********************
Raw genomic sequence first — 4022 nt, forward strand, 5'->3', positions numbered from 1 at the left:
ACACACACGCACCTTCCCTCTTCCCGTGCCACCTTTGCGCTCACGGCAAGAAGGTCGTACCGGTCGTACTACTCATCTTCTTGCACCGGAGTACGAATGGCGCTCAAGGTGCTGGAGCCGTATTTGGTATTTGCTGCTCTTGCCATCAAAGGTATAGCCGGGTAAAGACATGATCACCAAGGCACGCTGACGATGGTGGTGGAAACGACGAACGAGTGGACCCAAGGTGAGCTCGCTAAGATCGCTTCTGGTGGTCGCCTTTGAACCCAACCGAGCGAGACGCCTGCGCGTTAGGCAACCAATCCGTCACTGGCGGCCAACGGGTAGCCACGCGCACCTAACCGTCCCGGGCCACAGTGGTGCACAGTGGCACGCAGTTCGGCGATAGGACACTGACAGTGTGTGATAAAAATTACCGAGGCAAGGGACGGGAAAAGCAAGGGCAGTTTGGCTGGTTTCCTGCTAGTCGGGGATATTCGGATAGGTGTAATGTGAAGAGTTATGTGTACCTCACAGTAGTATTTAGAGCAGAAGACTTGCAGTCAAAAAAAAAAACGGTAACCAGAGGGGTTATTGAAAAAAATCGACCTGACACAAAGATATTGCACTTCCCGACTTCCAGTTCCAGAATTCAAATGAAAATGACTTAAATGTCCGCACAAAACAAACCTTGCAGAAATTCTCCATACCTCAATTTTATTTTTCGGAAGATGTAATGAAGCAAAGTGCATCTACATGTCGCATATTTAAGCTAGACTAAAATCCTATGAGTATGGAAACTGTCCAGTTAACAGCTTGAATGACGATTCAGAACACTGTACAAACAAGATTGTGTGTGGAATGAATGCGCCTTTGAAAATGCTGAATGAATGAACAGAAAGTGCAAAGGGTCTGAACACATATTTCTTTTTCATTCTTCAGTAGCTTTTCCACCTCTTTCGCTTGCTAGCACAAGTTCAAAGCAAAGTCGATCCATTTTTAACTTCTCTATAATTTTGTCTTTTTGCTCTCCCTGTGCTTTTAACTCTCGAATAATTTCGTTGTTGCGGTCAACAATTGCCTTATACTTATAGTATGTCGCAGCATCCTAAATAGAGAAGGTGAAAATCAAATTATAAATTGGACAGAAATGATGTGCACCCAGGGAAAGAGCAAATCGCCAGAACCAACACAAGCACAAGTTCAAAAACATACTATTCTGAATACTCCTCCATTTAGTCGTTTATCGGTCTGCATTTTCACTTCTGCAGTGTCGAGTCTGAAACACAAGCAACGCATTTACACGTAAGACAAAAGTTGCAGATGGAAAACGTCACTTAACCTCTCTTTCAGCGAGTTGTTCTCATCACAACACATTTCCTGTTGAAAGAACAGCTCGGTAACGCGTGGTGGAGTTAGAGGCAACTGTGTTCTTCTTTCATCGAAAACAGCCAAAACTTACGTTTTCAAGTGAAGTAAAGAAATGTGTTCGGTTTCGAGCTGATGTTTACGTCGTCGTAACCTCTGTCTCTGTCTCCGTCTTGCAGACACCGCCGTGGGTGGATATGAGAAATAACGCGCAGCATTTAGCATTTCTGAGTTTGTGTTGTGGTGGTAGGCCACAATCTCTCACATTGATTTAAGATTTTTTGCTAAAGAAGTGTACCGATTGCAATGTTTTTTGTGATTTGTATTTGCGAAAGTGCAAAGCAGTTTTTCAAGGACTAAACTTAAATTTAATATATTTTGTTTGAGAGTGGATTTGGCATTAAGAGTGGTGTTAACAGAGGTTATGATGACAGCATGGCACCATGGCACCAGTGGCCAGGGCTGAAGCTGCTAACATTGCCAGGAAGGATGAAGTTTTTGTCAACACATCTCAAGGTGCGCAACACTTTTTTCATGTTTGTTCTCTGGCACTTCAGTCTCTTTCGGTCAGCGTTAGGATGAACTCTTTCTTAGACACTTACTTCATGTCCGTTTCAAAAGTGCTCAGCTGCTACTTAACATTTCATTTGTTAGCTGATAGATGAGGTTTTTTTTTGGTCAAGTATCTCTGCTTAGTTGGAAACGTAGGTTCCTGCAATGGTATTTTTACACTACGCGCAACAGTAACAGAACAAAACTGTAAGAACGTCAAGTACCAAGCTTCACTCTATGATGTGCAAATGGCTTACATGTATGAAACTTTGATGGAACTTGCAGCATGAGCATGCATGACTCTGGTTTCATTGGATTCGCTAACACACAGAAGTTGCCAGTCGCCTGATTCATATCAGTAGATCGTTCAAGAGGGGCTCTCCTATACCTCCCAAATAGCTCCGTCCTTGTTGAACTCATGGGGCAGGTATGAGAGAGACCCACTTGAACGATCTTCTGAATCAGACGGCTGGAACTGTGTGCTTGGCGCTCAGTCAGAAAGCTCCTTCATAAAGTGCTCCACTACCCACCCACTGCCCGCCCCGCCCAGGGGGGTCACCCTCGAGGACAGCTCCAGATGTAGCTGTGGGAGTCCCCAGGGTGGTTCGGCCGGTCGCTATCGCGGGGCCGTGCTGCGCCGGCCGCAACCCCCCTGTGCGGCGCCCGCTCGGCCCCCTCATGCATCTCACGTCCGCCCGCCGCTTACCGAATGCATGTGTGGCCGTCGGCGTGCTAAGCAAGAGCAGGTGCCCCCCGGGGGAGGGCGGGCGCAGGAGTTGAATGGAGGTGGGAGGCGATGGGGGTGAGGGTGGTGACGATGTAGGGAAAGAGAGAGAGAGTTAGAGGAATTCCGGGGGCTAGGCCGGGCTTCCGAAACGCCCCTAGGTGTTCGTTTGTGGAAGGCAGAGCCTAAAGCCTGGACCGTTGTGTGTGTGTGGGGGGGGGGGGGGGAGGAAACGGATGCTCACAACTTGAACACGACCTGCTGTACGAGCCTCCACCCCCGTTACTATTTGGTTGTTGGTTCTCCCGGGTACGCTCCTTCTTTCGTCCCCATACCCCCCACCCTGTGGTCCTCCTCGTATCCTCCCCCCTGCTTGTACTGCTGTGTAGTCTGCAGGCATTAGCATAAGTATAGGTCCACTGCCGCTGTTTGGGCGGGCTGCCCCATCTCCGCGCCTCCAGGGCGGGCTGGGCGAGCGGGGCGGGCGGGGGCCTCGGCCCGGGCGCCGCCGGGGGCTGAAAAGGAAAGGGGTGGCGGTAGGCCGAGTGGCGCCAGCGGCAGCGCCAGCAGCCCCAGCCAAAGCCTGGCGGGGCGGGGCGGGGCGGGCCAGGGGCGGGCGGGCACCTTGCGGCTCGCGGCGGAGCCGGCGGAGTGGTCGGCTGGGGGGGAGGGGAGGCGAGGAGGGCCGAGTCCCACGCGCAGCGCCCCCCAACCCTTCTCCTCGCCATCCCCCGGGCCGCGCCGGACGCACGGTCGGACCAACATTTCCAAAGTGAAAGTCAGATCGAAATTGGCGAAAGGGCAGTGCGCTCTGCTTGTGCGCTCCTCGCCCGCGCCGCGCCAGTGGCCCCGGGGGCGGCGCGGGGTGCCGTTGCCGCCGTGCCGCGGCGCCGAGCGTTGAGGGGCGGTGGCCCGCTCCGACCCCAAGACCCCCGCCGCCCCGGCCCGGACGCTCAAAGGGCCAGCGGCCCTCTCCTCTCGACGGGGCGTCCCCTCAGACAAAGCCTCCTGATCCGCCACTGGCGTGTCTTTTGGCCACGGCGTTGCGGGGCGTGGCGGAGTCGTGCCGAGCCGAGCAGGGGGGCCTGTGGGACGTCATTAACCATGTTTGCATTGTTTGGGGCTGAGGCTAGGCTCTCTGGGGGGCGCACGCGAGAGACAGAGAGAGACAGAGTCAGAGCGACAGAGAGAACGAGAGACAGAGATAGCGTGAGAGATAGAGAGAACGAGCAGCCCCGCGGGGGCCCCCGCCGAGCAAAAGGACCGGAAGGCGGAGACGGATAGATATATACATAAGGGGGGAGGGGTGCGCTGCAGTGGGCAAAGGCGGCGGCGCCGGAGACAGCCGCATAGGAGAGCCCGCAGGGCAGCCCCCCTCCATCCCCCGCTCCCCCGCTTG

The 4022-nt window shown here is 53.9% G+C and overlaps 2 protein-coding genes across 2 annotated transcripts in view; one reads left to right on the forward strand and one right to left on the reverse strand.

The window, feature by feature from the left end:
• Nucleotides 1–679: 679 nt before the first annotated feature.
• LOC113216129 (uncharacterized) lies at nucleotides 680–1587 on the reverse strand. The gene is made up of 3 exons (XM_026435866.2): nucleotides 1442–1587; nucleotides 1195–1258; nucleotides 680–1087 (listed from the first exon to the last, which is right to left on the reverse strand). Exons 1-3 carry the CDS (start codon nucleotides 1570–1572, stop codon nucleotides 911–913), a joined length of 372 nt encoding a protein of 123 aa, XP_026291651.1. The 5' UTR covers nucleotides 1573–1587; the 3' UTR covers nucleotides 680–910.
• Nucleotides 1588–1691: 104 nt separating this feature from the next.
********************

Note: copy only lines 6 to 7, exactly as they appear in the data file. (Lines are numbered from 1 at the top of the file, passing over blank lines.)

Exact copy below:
• LOC113216129 (uncharacterized) lies at nucleotides 680–1587 on the reverse strand. The gene is made up of 3 exons (XM_026435866.2): nucleotides 1442–1587; nucleotides 1195–1258; nucleotides 680–1087 (listed from the first exon to the last, which is right to left on the reverse strand). Exons 1-3 carry the CDS (start codon nucleotides 1570–1572, stop codon nucleotides 911–913), a joined length of 372 nt encoding a protein of 123 aa, XP_026291651.1. The 5' UTR covers nucleotides 1573–1587; the 3' UTR covers nucleotides 680–910.
• Nucleotides 1588–1691: 104 nt separating this feature from the next.